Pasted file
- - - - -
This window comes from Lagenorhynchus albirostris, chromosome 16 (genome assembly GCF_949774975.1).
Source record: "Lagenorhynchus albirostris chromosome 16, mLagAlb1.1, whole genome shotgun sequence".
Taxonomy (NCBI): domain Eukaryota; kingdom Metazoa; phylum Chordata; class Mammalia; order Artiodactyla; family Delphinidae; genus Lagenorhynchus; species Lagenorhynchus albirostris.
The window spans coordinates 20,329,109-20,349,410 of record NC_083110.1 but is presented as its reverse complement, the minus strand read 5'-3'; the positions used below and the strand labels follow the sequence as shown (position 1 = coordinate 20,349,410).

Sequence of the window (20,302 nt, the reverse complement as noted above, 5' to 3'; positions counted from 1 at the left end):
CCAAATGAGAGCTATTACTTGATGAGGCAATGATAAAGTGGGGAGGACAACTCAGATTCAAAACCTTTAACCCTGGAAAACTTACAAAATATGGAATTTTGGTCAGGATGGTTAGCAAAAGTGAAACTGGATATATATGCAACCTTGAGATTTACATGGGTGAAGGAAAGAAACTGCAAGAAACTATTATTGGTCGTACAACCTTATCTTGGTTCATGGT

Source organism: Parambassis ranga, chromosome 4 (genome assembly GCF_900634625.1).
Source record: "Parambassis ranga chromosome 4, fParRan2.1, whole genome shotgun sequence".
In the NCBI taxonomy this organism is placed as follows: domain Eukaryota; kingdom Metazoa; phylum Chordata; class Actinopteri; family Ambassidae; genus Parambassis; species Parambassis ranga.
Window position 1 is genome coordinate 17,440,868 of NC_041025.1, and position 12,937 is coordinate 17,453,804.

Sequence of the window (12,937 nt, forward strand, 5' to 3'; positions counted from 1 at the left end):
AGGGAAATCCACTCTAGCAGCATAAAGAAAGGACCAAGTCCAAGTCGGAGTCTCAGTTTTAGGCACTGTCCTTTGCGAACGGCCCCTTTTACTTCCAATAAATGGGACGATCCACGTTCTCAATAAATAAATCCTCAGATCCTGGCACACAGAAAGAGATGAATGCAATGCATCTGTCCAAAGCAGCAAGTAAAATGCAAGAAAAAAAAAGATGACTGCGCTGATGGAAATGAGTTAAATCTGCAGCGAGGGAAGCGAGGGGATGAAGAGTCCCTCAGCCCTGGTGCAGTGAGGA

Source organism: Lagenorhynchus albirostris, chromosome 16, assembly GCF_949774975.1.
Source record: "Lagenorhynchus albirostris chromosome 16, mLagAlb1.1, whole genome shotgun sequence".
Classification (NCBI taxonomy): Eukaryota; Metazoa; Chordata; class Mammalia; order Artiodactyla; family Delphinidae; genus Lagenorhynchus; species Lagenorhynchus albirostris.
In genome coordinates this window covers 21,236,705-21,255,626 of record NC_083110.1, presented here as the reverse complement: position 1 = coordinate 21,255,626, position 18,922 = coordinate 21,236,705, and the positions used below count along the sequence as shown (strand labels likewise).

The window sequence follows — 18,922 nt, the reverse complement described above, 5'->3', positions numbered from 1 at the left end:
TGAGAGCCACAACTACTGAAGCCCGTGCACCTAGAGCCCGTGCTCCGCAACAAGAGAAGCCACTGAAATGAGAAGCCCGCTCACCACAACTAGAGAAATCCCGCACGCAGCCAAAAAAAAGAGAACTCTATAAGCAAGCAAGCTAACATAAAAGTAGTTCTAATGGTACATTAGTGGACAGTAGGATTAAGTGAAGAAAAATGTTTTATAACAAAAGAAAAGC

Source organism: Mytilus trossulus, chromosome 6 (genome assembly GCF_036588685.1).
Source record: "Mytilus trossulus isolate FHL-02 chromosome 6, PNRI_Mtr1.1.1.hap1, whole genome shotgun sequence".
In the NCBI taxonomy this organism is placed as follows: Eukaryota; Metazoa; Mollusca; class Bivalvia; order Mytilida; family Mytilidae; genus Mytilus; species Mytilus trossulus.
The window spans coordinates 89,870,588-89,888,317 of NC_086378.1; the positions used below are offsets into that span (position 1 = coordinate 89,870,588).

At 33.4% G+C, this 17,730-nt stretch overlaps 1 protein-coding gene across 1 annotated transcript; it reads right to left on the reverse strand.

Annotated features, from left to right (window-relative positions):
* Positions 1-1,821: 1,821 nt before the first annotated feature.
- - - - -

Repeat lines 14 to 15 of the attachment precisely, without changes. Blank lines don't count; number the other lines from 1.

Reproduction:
Source record: "Lagenorhynchus albirostris chromosome 16, mLagAlb1.1, whole genome shotgun sequence".
Classification (NCBI taxonomy): Eukaryota; Metazoa; Chordata; class Mammalia; order Artiodactyla; family Delphinidae; genus Lagenorhynchus; species Lagenorhynchus albirostris.